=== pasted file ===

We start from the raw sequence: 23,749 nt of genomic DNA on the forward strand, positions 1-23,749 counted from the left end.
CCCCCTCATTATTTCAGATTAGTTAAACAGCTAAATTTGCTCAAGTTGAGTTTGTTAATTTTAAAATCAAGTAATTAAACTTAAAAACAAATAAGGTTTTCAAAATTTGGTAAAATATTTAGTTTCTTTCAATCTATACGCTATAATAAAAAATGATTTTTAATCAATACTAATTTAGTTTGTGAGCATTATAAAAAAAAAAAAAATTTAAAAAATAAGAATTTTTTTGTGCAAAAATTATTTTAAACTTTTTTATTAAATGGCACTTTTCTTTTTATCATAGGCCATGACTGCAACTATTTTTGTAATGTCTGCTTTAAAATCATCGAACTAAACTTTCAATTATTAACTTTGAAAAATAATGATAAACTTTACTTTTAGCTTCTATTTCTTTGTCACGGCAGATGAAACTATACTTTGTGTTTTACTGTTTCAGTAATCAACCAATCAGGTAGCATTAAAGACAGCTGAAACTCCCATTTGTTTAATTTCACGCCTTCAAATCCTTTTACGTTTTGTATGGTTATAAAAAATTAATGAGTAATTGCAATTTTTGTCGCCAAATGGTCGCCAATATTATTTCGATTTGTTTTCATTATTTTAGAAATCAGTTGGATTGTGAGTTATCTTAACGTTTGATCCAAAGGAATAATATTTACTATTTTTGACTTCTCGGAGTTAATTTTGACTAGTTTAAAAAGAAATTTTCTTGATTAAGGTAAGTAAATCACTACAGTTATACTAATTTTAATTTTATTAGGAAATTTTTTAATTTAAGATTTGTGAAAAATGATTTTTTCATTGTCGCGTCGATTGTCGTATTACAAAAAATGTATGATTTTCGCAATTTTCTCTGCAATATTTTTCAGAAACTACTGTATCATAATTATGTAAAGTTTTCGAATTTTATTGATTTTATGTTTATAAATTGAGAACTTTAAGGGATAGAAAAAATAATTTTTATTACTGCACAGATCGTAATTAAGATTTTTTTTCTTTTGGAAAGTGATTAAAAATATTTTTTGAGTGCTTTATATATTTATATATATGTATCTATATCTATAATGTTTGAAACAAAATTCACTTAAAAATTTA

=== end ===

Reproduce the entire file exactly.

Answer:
We start from the raw sequence: 23,749 nt of genomic DNA on the forward strand, positions 1-23,749 counted from the left end.
CCCCCTCATTATTTCAGATTAGTTAAACAGCTAAATTTGCTCAAGTTGAGTTTGTTAATTTTAAAATCAAGTAATTAAACTTAAAAACAAATAAGGTTTTCAAAATTTGGTAAAATATTTAGTTTCTTTCAATCTATACGCTATAATAAAAAATGATTTTTAATCAATACTAATTTAGTTTGTGAGCATTATAAAAAAAAAAAAAATTTAAAAAATAAGAATTTTTTTGTGCAAAAATTATTTTAAACTTTTTTATTAAATGGCACTTTTCTTTTTATCATAGGCCATGACTGCAACTATTTTTGTAATGTCTGCTTTAAAATCATCGAACTAAACTTTCAATTATTAACTTTGAAAAATAATGATAAACTTTACTTTTAGCTTCTATTTCTTTGTCACGGCAGATGAAACTATACTTTGTGTTTTACTGTTTCAGTAATCAACCAATCAGGTAGCATTAAAGACAGCTGAAACTCCCATTTGTTTAATTTCACGCCTTCAAATCCTTTTACGTTTTGTATGGTTATAAAAAATTAATGAGTAATTGCAATTTTTGTCGCCAAATGGTCGCCAATATTATTTCGATTTGTTTTCATTATTTTAGAAATCAGTTGGATTGTGAGTTATCTTAACGTTTGATCCAAAGGAATAATATTTACTATTTTTGACTTCTCGGAGTTAATTTTGACTAGTTTAAAAAGAAATTTTCTTGATTAAGGTAAGTAAATCACTACAGTTATACTAATTTTAATTTTATTAGGAAATTTTTTAATTTAAGATTTGTGAAAAATGATTTTTTCATTGTCGCGTCGATTGTCGTATTACAAAAAATGTATGATTTTCGCAATTTTCTCTGCAATATTTTTCAGAAACTACTGTATCATAATTATGTAAAGTTTTCGAATTTTATTGATTTTATGTTTATAAATTGAGAACTTTAAGGGATAGAAAAAATAATTTTTATTACTGCACAGATCGTAATTAAGATTTTTTTTCTTTTGGAAAGTGATTAAAAATATTTTTTGAGTGCTTTATATATTTATATATATGTATCTATATCTATAATGTTTGAAACAAAATTCACTTAAAAATTTA